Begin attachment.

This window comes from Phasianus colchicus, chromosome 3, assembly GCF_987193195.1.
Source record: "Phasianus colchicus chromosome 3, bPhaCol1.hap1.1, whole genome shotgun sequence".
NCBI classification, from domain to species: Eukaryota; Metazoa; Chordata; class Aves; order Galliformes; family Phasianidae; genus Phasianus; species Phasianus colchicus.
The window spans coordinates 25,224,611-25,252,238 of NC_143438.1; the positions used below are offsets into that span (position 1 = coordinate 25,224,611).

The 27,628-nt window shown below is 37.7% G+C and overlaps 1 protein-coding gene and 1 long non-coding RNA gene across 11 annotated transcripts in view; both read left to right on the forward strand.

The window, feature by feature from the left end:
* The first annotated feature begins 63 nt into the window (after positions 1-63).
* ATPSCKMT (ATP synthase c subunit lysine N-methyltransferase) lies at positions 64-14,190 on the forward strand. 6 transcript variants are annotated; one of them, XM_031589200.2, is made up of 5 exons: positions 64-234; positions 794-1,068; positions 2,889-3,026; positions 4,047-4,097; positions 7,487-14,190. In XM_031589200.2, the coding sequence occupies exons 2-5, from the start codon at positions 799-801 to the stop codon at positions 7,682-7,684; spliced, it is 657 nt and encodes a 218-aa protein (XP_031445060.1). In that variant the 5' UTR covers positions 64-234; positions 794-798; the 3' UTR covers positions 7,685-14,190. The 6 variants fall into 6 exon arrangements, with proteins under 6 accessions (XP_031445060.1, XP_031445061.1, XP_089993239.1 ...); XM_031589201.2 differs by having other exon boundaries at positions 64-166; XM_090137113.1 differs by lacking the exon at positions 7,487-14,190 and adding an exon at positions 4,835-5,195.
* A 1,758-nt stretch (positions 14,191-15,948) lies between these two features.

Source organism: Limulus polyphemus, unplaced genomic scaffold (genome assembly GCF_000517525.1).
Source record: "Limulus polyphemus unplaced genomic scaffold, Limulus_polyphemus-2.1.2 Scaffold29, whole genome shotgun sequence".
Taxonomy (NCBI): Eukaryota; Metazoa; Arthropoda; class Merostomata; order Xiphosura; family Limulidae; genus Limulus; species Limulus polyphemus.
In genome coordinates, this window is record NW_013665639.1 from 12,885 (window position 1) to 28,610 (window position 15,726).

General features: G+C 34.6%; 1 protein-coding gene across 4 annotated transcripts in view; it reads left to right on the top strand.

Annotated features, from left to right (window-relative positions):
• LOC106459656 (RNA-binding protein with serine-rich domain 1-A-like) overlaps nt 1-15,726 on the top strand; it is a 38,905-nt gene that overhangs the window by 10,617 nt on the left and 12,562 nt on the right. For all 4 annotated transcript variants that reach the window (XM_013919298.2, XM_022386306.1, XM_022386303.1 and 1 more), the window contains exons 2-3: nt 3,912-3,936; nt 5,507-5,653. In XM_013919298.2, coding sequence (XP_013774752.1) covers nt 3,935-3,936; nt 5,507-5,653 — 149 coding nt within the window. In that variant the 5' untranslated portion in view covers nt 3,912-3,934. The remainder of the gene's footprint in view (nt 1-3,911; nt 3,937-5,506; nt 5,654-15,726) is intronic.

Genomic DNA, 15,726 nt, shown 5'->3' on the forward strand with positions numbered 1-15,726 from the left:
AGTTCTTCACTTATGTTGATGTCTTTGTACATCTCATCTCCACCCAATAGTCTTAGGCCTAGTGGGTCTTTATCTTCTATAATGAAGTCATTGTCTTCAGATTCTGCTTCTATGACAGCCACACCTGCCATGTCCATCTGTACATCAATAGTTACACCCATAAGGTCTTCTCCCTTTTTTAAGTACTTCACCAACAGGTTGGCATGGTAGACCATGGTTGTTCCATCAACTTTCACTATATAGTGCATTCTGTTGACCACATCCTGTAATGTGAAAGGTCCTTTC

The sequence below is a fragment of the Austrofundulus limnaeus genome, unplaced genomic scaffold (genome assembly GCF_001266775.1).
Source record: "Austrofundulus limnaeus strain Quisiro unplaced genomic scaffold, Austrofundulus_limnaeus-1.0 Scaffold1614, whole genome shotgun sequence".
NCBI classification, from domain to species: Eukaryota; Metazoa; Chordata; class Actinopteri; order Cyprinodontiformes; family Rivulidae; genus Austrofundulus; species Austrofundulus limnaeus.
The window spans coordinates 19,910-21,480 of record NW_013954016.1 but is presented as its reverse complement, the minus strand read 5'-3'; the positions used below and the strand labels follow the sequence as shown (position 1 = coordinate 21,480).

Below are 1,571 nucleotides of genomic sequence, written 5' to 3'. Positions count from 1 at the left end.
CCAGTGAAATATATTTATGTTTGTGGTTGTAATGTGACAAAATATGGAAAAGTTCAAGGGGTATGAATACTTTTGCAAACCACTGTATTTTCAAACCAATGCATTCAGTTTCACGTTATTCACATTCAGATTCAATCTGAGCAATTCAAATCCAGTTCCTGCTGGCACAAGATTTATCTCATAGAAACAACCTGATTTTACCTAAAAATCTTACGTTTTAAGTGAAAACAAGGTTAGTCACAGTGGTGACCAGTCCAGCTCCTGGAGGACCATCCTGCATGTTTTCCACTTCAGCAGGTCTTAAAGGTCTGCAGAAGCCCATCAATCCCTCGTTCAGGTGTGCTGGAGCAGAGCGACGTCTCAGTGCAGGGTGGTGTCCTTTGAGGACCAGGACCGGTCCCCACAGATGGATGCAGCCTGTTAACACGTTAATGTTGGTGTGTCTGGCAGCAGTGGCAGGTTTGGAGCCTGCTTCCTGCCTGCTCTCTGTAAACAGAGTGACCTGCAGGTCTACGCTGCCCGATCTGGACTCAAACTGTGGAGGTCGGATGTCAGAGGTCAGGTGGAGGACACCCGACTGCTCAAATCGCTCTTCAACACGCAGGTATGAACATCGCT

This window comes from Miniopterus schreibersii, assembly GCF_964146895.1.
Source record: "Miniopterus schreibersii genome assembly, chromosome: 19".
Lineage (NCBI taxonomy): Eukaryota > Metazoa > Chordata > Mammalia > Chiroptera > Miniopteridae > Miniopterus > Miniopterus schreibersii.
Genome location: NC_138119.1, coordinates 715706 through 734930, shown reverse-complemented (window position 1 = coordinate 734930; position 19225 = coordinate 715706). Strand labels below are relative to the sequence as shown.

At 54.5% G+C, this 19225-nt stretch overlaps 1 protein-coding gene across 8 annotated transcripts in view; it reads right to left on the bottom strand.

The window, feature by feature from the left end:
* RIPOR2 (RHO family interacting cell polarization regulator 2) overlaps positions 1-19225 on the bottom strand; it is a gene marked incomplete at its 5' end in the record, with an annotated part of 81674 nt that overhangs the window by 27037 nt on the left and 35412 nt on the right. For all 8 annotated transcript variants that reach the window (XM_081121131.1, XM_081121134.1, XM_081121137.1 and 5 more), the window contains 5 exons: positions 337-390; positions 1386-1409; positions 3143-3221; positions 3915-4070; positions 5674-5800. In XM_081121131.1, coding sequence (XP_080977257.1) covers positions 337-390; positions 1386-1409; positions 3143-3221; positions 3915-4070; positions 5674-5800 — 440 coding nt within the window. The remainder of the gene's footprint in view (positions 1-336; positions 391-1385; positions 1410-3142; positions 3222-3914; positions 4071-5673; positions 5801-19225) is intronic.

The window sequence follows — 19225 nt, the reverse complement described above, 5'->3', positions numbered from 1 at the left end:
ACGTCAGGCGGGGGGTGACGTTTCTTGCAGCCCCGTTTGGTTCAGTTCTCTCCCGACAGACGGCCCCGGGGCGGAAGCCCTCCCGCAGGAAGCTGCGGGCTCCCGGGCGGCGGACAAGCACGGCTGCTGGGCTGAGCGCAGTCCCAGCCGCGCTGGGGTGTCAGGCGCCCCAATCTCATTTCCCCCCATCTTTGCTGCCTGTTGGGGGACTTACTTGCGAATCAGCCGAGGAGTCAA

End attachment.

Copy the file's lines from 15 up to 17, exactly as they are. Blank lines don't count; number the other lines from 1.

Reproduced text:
Annotated features, from left to right (window-relative positions):
• LOC106459656 (RNA-binding protein with serine-rich domain 1-A-like) overlaps nt 1-15,726 on the top strand; it is a 38,905-nt gene that overhangs the window by 10,617 nt on the left and 12,562 nt on the right. For all 4 annotated transcript variants that reach the window (XM_013919298.2, XM_022386306.1, XM_022386303.1 and 1 more), the window contains exons 2-3: nt 3,912-3,936; nt 5,507-5,653. In XM_013919298.2, coding sequence (XP_013774752.1) covers nt 3,935-3,936; nt 5,507-5,653 — 149 coding nt within the window. In that variant the 5' untranslated portion in view covers nt 3,912-3,934. The remainder of the gene's footprint in view (nt 1-3,911; nt 3,937-5,506; nt 5,654-15,726) is intronic.

Genomic DNA, 15,726 nt, shown 5'->3' on the forward strand with positions numbered 1-15,726 from the left: